First Time Auto Buyer Program
It's easier than it seems
Our First Time Auto Buyer Program is here to help get you into your first car loan. We've designed this program for buyers who have little-to-no credit and are ready to embark on the purchase of their first automobile. This loan comes with low rates, manageable terms and is an excellent way to establish a credit history.
- At least 18 years of age
- 1 year on job, or 2 years in same line of work (no seasonal or temporary employment)
- Minimum $1,500 gross base income (with proof of income)
- No derogatory credit and previous auto trade line
- Maximum loan amount $15,000. Max term 60 months.
- Total amount financed not to exceed 90% of retail KBB or MSRP
- 10% of purchase price required for down payment (cash or trade)
- 10 years old vehicles or newer. Under 100k mileage.
Please note, to apply for the First Time Auto Buyer Program, you must be an Oregonians CU member (or Eligible for Membership).
Click here for eligibility information.
Tips for first-time car buyers
- Talk to us before you shop.
- Take your time. Research your options.
- Review the list of lending definitions
- Slow Down! Don't think you have to spend a fortune to get a good car.
- Never buy a used car without having it checked out by a mechanic.
- Never buy a vehicle without checking out the cost insurance before you buy it.
- How much will my auto payments be?
- Should I lease or purchase a car?
- Should I take a rebate or low-cost financing?
- Should I accelerate my auto payments?
- How much car can I afford?
Typically referred to as your “FICO” (Fair Isaac Credit Organization). A credit score is typically between 500 and 800 (the higher the number the better the score). A variety of factors go into your credit score, including if you pay your bills late, how many loans you have paid off, how long your loans have been open, etc. A good rule of thumb for building credit is to just make your payments on time!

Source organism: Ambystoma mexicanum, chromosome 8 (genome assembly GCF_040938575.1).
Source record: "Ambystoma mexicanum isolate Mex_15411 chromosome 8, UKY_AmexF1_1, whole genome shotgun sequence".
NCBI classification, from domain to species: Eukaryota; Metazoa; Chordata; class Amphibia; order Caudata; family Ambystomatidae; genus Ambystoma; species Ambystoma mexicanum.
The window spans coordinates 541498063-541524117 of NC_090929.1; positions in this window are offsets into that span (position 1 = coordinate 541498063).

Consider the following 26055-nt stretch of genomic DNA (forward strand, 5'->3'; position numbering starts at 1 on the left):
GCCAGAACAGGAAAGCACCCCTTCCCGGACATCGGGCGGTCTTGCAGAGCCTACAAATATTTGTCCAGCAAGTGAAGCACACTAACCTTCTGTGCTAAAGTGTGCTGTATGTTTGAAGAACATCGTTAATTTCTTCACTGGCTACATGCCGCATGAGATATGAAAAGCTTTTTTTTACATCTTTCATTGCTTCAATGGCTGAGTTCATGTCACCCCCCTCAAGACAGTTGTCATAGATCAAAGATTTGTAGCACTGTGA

Interest is the cost you pay to borrow money. The lower the interest rate, the less your loan will cost you in the long-run. Interest rates are determined by several factors, including the government, economy, the financial institution giving the loan, and your credit score.
This is the total amount you will pay in interest and fees over the life of the loan. You might purchase a car from a dealership for $10,000, but if you pay 7% interest for 60 months, the total amount you will have paid back will be $11,883. Your finance charge would be:
Collateral is any physical property you are offering your financial institution to secure the loan with, in case you don’t pay back the money you borrow. In this case it will be a car but for a mortgage, it would be the home.
The lienholder is the lender whose name is on your collateral during the term of the loan. For instance, if you take out a car loan from Oregonians Credit Union, until you pay off your loan, your car is the collateral and Oregonians Credit Union is the lienholder.
How much money you owe each month (your debt) compared to how much income you receive. For example, if you have three outstanding loans totaling $850 dollars in payments each month, and your income is $2,500 per month, your debt-to-income ratio would be:
The loan term is the set length of time you have to repay your loan. Your initial loan amount, interest rate, and loan term will determine your payment amount. A good range for car loans is anywhere from 36 to 60 months. Although it will lower your payments, it's not advised to take a loan term over 60 months.
When you have finally found the car you have been looking for, it’s easy to get pre-approved. With a pre-approved auto loan, you know how much you’ll qualify for before you visit the dealership. Plus, you’ll eliminate the expense and pressure of dealer financing.